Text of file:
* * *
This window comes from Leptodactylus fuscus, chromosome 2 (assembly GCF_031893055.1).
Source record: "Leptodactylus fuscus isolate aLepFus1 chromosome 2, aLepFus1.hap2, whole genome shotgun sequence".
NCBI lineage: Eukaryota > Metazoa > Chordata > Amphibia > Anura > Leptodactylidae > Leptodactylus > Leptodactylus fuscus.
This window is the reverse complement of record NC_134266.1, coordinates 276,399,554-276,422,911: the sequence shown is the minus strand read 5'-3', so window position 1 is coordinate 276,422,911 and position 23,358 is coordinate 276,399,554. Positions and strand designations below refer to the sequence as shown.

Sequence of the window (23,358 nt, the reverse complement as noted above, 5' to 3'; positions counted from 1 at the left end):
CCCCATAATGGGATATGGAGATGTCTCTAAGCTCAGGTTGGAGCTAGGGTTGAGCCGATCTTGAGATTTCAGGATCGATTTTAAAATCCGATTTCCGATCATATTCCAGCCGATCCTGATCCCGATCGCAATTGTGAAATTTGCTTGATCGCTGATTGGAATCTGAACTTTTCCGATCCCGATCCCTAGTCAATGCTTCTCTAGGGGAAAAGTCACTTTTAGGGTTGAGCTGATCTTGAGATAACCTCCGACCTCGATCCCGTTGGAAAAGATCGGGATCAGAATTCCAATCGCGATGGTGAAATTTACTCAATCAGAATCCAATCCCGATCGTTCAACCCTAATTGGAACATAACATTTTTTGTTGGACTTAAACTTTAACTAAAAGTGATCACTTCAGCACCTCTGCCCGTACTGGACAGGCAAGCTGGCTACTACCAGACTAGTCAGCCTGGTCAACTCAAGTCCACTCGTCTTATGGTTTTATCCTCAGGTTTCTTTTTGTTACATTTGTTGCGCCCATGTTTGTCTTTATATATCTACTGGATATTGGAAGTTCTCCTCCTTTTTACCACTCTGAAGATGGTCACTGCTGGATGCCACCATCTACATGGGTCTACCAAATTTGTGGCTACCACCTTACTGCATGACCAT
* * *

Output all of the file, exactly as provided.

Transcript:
This window comes from Leptodactylus fuscus, chromosome 2 (assembly GCF_031893055.1).
Source record: "Leptodactylus fuscus isolate aLepFus1 chromosome 2, aLepFus1.hap2, whole genome shotgun sequence".
NCBI lineage: Eukaryota > Metazoa > Chordata > Amphibia > Anura > Leptodactylidae > Leptodactylus > Leptodactylus fuscus.
This window is the reverse complement of record NC_134266.1, coordinates 276,399,554-276,422,911: the sequence shown is the minus strand read 5'-3', so window position 1 is coordinate 276,422,911 and position 23,358 is coordinate 276,399,554. Positions and strand designations below refer to the sequence as shown.

Sequence of the window (23,358 nt, the reverse complement as noted above, 5' to 3'; positions counted from 1 at the left end):
CCCCATAATGGGATATGGAGATGTCTCTAAGCTCAGGTTGGAGCTAGGGTTGAGCCGATCTTGAGATTTCAGGATCGATTTTAAAATCCGATTTCCGATCATATTCCAGCCGATCCTGATCCCGATCGCAATTGTGAAATTTGCTTGATCGCTGATTGGAATCTGAACTTTTCCGATCCCGATCCCTAGTCAATGCTTCTCTAGGGGAAAAGTCACTTTTAGGGTTGAGCTGATCTTGAGATAACCTCCGACCTCGATCCCGTTGGAAAAGATCGGGATCAGAATTCCAATCGCGATGGTGAAATTTACTCAATCAGAATCCAATCCCGATCGTTCAACCCTAATTGGAACATAACATTTTTTGTTGGACTTAAACTTTAACTAAAAGTGATCACTTCAGCACCTCTGCCCGTACTGGACAGGCAAGCTGGCTACTACCAGACTAGTCAGCCTGGTCAACTCAAGTCCACTCGTCTTATGGTTTTATCCTCAGGTTTCTTTTTGTTACATTTGTTGCGCCCATGTTTGTCTTTATATATCTACTGGATATTGGAAGTTCTCCTCCTTTTTACCACTCTGAAGATGGTCACTGCTGGATGCCACCATCTACATGGGTCTACCAAATTTGTGGCTACCACCTTACTGCATGACCAT